GO
IF OBJECT_ID (N'dbo.FactBuyingHabits', N'U') IS NOT NULL 
    DROP TABLE dbo.FactBuyingHabits;
GO
CREATE TABLE dbo.FactBuyingHabits (
    ProductID int, CustomerID int, LastPurchaseDate datetime, 
    CONSTRAINT PK_FactProdID PRIMARY KEY(ProductID,CustomerID));
GO
INSERT INTO dbo.FactBuyingHabits VALUES(707, 11794, '20060814'),
(707, 18178, '20060818'),(864, 14114, '20060818'),
(866, 13350, '20060818'),(866, 20201, '20060815'),
(867, 20201, '20060814'),(869, 19893, '20060815'),
(870, 17151, '20060818'),(870, 15160, '20060817'),
(871, 21717, '20060817'),(871, 21163, '20060815'),
(871, 13350, '20060815'),(873, 23381, '20060815');
GO


The tables are now populated with the following data:

dbo.Purchases

ProductID   CustomerID  PurchaseDate

----------- ----------- -----------------------

707         11794       2006-08-20 00:00:00.000

707         15160       2006-08-25 00:00:00.000

708         18529       2006-08-21 00:00:00.000

711         11794       2006-08-20 00:00:00.000

711         19585       2006-08-22 00:00:00.000

712         14680       2006-08-26 00:00:00.000

712         21524       2006-08-26 00:00:00.000

712         19072       2006-08-20 00:00:00.000

870         15160       2006-08-23 00:00:00.000

870         11927       2006-08-24 00:00:00.000

870         18749       2006-08-25 00:00:00.000

dbo.FactBuyingHabits

ProductID   CustomerID  LastPurchaseDate

----------- ----------- -----------------------

707         11794       2006-08-14 00:00:00.000

707         18178       2006-08-18 00:00:00.000

864         14114       2006-08-18 00:00:00.000

866         13350       2006-08-18 00:00:00.000

866         20201       2006-08-15 00:00:00.000

867         20201       2006-08-14 00:00:00.000

869         19893       2006-08-15 00:00:00.000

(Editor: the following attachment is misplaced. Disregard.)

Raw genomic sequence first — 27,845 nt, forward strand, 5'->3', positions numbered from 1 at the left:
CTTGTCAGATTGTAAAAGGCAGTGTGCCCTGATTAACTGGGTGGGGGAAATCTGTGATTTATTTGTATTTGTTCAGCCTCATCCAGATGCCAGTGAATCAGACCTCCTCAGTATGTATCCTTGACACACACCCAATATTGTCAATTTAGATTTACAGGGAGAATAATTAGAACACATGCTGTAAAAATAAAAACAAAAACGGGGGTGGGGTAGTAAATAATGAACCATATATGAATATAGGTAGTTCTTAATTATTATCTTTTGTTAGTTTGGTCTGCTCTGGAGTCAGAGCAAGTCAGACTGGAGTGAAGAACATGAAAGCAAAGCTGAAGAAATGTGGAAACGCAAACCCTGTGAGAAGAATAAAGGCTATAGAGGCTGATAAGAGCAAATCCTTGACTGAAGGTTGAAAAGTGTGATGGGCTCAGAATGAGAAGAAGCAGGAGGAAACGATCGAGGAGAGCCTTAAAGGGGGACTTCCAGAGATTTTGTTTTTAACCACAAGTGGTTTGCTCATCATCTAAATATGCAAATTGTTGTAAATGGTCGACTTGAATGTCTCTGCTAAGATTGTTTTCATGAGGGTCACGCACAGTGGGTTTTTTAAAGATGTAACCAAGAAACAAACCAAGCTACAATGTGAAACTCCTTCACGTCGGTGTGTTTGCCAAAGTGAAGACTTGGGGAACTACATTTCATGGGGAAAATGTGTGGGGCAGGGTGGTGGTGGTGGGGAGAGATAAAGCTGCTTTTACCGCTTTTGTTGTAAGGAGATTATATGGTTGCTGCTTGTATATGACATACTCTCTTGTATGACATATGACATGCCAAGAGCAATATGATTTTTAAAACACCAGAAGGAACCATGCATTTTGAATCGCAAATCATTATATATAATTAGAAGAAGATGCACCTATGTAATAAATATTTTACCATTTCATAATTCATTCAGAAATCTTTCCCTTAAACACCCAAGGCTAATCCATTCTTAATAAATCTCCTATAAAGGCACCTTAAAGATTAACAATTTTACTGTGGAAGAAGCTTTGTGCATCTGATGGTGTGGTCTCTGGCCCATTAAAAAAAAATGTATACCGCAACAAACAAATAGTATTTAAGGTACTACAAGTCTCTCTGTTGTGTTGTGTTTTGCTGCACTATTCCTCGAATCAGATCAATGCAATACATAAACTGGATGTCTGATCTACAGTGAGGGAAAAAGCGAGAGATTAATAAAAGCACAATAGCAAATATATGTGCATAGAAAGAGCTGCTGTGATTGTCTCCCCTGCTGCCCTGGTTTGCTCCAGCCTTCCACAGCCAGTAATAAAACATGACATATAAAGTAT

870         17151       2006-08-18 00:00:00.000

870         15160       2006-08-17 00:00:00.000

871         21717       2006-08-17 00:00:00.000

871         21163       2006-08-15 00:00:00.000

871         13350       2006-08-15 00:00:00.000

873         23381       2006-08-15 00:00:00.000

Note that there are two Product-Customer rows common to both tables: Customer 11794 purchased Product 707 during the current week as well as the prior week, and the same is true of Customer 15160's purchase of Product 870. For those rows, we update FactBuyingHabits with the date recorded for those purchases in Purchases by using the WHEN MATCHED THEN clause. We insert all other rows into FactBuyingHabits by using the WHEN NOT MATCHED THEN clause.

MERGE dbo.FactBuyingHabits AS Target
USING (SELECT CustomerID, ProductID, PurchaseDate FROM dbo.Purchases) AS Source
ON (Target.ProductID = Source.ProductID AND Target.CustomerID = Source.CustomerID)
WHEN MATCHED THEN
    UPDATE SET Target.LastPurchaseDate = Source.PurchaseDate
WHEN NOT MATCHED BY TARGET THEN
    INSERT (CustomerID, ProductID, LastPurchaseDate)
    VALUES (Source.CustomerID, Source.ProductID, Source.PurchaseDate)
OUTPUT $action, Inserted.*, Deleted.*; 


B. Performing UPDATE and DELETE operations

The following example uses MERGE to update the ProductInventory table in the AdventureWorks sample database daily, based on orders that are processed in the SalesOrderDetail table. Using the following MERGE statement, the Quantity column of the ProductInventory table is updated by subtracting the number of orders placed each day for each product. If the number of orders for a product causes the product's inventory to drop to 0 or below, the row for that product is deleted from the ProductInventory table. Note that the source table is aggregated on the ProductID column. If this were not done, more than one ProductID in the source table might match the target table and cause the MERGE statement to return an error.


USE AdventureWorks;
GO
IF OBJECT_ID (N'Production.usp_UpdateInventory', N'P') IS NOT NULL DROP PROCEDURE Production.usp_UpdateInventory;
GO
CREATE PROCEDURE Production.usp_UpdateInventory
    @OrderDate datetime
AS
MERGE Production.ProductInventory AS target
USING (SELECT ProductID, SUM(OrderQty) FROM Sales.SalesOrderDetail AS sod
    JOIN Sales.SalesOrderHeader AS soh
    ON sod.SalesOrderID = soh.SalesOrderID
    AND soh.OrderDate = @OrderDate